IDC MarketScape criteria selection, weightings, and vendor scores represent well-researched IDC judgment about the market and specific vendors. IDC analysts tailor the range of standard characteristics by which vendors are measured through structured discussions, surveys, and interviews with market leaders, participants, and end users. Market weightings are based on user interviews, buyer surveys, and the input of IDC experts in each market. IDC analysts base individual vendor scores, and ultimately vendor positions on the IDC MarketScape, on detailed surveys and interviews with the vendors, publicly available information, and end-user experiences in an effort to provide an accurate and consistent assessment of each vendor’s characteristics, behavior, and capability.

Customer Interviews

IDC conducted 18 telephone interviews with vendor-provided customer references from June to August 2021. These interviews were conducted to understand client satisfaction, selection criteria, vendor strengths, areas of improvements, outcomes/value delivered, and ratings of specific capabilities.

Market Definition

Customer Care Business Process Outsourcing Services

IDC defines customer care BPO services, also called contact center services, as the outsourcing of services related to customer care activities and business processes associated with the customer contact center. Customer care BPO can involve the transfer of single or multiple processes and can include a transfer of people.

The customer care services market can be segmented along the following key subprocesses:

  • Customer interaction. Customer interaction is the service that involves transferring the process of interactions to a third party. Interactions are broken down into four major function types:
    • Customer service. Customer service includes outsourced customer interaction facilities and processes that handle billing inquiries, account maintenance, service dispatch, scheduling, and general information. Dominated by inbound contact (yet inclusive of outbound interaction as well), customer care typically takes place via the telephone but may also occur via email, chat, fax, self-help, text, social media, or mail. This service includes the provision of support- and care-related activities to and for the customer. IDC distinguishes postsales support from customer service based on the fact that postsales support is generally facilitated by the OEMs themselves, while customer care outsourcing is facilitated by an outsourcer on behalf of the OEM.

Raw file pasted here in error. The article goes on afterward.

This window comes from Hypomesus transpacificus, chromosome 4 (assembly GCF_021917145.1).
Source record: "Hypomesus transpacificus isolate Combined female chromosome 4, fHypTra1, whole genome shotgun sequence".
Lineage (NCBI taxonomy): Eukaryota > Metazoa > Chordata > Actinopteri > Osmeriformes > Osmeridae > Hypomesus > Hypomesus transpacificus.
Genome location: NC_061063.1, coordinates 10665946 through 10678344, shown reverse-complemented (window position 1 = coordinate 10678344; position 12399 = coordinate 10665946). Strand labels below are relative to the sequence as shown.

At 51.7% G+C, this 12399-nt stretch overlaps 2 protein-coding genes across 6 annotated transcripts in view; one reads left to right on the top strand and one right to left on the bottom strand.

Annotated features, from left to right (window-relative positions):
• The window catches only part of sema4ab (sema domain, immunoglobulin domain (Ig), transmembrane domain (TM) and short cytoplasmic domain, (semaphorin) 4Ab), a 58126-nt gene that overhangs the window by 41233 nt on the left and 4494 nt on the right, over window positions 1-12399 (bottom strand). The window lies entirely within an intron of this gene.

• Sales. The sales function includes interactions focused on new customer acquisition and growth or expansion of the current customer base. Sales can include telesales, new account setup, cross-selling, upselling, and lead generation.
    • Technical support/help desk. IDC refers to technical support as the process of providing assistance for software, systems, and other consumer products or devices to users. The technical support outsourcer receives calls from users on behalf of the independent software vendor (ISV) or OEM and is responsible for resolving those problems. Interaction typically includes providing telephone support, maintaining a self-support website, dispatching a service technician, and escalating calls back to the ISV or OEM.
    • Fulfillment/logistics. Fulfillment is a suite of services that combines front-end customer interaction center services with real-time order management, automated payment processing, advanced lettershop, and back-end logistics and reverse logistics to support product fulfillment. Integrated distribution services also include inventory, transportation, and warehouse management. 
  • Customer analytics. Customer analytics is a suite of services to collect, manage, augment, analyze, and apply customer data in support of marketing, sales, and service efforts. Specific service activities included in this definition are analytics/data mining services, data preparation and enhancement, list rental, campaign management/execution, customer-centric data warehouse development, customer data integration services, and customer data analysis services. Analytics services can be included as a part of the customer care service and are often embedded in the aforementioned processes, thus they are also embedded in the forecast numbers.

Other delivery models are as follows:

  • Home-based agent services. Home-based agent services are a means of providing customer care services based on the home agent delivery model. This delivery model is based upon the use of home-based customer care agents to field customer care inquiries. These virtual agents facilitate calls and other customer interactions remotely from their homes. As home-based agent services are a delivery model for customer care, they are included in the interaction forecast numbers.

Related Research

  • Service Provider Requirements for Managed Logistics Services (IDC #US47884221, June 2021)
  • IDC Survey Spotlight: Worldwide Adoption of Managed (Outsourced) Transportation Services (IDC #US45108620, May 2021)
  • Worldwide and U.S. Business Process Outsourcing Services Forecast, 2021–2025 (IDC #US46369221, May 2021)
  • IDC Survey Spotlight: Finance and Accounting Digital Transformation Use Cases (IDC #US47667721, May 2021)
  • Global Organizations’ Use of Internal/Outsourced Contact Centers and Expectations for FTE Agents (IDC #US47605021, April 2021)
  • An Update on COVID-19’s Impact on Business Process Outsourcing and Business Consulting Services Spend (IDC #US47513821, March 2021)

IDC MarketScape: Worldwide Digital Customer Care Services 2021-2022 Vendor Assessment